Who We Are
Some History: 1982 -2014
Bastrop County is unique for the "Lost Pines," a stand of loblolly pines separated from others by more than 100 miles and its distinctive DNA. Bastrop State Park was established in 1938 to guarantee its preservation. County residents of like mind had been meeting, birding together, and carrying out Christmas Bird Counts beginning in 1977. They organized Bastrop County Audubon Society as a National Audubon chapter in 1982. Biological scientist David Mitchell was first president. In 1985 and again in 1991, led by Barbara Carson, BCAS hosted the annual Audubon State Council meetings. Ornithologist David Nichols, president in 1989, documented county bird life and published the article "The Adaptability of Night Herons." In August, 1991, David Carson won a National Audubon education award for his work with the State Textbook Review Committee, and Glenn Whitehead and Judy Ing won an award for the Bird Calls newsletter. David Carson also served on the National Audubon board for three years. During the 90s, BCAS was known for the Bat Education Program scripted by Joan Russell and presented to fourth graders throughout the county. in 1998, we developed study guides for the McKinney Roughs Conservation Education Center, featuring art by member Margie Crisp.
Beginning in 2000, we installed blue bird and screech owl nest boxes, constructed by Richard Hulsey, in Bastrop and Buescher State Parks. In 2013, the Lost Pines Master Naturalists joined in this on-going project by constructing more than 15 new latest-design nest boxes. Three years later, when the State Park golf course discontinued operation, we removed all our nest boxes, restored, and remounted along the Colorado River near Colovista.
In 2006, in collaboration with an Eagle Scout candidate, we sponsored construction of a wildlife-viewing blind in Bastrop State Park. (This blind, unfortunately, was to be lost in the Bastrop County Complex fires in 2011.) In February, 2007, Priscilla Jarvis won a Point of Light volunteer award from the Bastrop Chamber of Commerce.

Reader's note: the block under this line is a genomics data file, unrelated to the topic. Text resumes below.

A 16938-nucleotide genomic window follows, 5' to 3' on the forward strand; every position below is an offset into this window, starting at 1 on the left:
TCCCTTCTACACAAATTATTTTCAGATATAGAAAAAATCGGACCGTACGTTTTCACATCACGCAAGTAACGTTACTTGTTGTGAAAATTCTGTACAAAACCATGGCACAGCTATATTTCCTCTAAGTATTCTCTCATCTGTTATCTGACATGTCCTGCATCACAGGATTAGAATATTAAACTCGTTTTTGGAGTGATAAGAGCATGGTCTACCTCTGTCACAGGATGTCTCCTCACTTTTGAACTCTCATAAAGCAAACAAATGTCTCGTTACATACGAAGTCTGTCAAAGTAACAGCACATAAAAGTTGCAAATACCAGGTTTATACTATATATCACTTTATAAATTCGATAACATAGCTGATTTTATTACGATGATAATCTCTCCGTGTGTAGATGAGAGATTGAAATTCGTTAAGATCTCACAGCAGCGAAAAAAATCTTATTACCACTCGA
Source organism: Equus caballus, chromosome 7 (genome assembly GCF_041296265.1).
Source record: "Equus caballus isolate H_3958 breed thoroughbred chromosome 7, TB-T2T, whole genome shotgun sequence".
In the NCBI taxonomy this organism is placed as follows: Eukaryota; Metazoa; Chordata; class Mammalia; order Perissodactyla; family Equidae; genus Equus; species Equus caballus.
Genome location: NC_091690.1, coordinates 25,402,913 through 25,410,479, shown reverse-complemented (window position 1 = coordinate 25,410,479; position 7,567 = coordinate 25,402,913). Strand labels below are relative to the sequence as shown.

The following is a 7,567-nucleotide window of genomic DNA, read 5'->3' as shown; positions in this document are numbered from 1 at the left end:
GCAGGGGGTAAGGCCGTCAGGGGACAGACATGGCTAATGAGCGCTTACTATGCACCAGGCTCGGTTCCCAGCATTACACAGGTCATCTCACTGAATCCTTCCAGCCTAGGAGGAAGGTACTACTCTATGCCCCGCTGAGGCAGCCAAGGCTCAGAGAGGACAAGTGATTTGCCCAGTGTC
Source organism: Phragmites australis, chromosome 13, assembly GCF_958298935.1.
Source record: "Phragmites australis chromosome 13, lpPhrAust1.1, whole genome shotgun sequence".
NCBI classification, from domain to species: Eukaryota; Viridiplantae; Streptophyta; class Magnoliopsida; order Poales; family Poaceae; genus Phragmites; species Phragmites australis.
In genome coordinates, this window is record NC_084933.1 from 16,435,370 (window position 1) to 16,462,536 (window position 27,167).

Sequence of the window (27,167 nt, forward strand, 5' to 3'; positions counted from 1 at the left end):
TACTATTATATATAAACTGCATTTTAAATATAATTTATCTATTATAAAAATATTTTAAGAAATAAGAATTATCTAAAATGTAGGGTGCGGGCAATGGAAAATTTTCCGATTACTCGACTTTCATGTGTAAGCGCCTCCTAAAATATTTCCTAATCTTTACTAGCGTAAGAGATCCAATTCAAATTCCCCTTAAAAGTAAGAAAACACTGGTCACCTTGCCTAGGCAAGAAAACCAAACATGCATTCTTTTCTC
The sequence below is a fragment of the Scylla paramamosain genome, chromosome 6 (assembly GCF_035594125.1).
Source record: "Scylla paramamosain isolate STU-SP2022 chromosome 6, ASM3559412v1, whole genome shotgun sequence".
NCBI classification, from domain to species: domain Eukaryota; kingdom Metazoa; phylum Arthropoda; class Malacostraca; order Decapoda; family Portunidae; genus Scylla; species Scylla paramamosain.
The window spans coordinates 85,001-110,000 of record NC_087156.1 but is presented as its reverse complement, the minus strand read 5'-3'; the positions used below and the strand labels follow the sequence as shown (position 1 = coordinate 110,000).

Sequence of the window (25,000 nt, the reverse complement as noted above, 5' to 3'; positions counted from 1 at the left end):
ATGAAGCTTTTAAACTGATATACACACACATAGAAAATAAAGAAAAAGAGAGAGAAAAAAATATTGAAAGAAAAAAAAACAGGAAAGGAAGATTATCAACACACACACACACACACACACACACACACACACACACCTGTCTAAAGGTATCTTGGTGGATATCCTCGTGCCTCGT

In 2008, BCAS celebrated its 25th anniversary with a special edition of Bird Calls and a video called "Making a Difference," which was broadcast on community access television. in 2010, we added sponsorship of a second Christmas Bird Count, the Lost Pines CBC, in association with McKinney Roughs Nature Park and the Hyatt Lost Pines Resort.
Starting on Labor Day, 2011, 96% of the Park was burned in the Bastrop County Complex fires, with only about 100 acres saved. A number of BCAS members’ homes were among the 1600 homes lost on private land.
In May, 2012, we constructed in the City of Bastrop's Bob Bryant Park the Judy Ing Memorial Chimney Swift Tower. The same year, pursuant to reforestation, we donated substantially to Friends of the Lost Pines State Parks for erosion control and in 2013 donated and planted with Tree Folks for reforestation on private land. In the spring of 2014, we co-hosted the Audubon Texas Assembly of Chapters at McKinney Roughs LCRA Nature Park, attended by members of the 25 state chapters.
The population of Bastrop County is growing, especially surrounding the three municipalities, Elgin, Bastrop, and Smithville. But they are still small towns, and the county is yet somewhat rural. Despite the steady pace of new development, it takes but a few minutes to be in the field for bird-watching. The county has rolling hills, ravines, forests, the river, grassy flood plains, sandstone outcroppings, occasional severe droughts, some rainy springs, all for a variety of habit for wildlife and flora from orchids to cacti. BCAS remains alert to conservation issues in the county and state, including the Carrizo-Wilcox Aquifer beneath our feet, and any chemical waste, pipeline and mining hazards that threaten from time to time.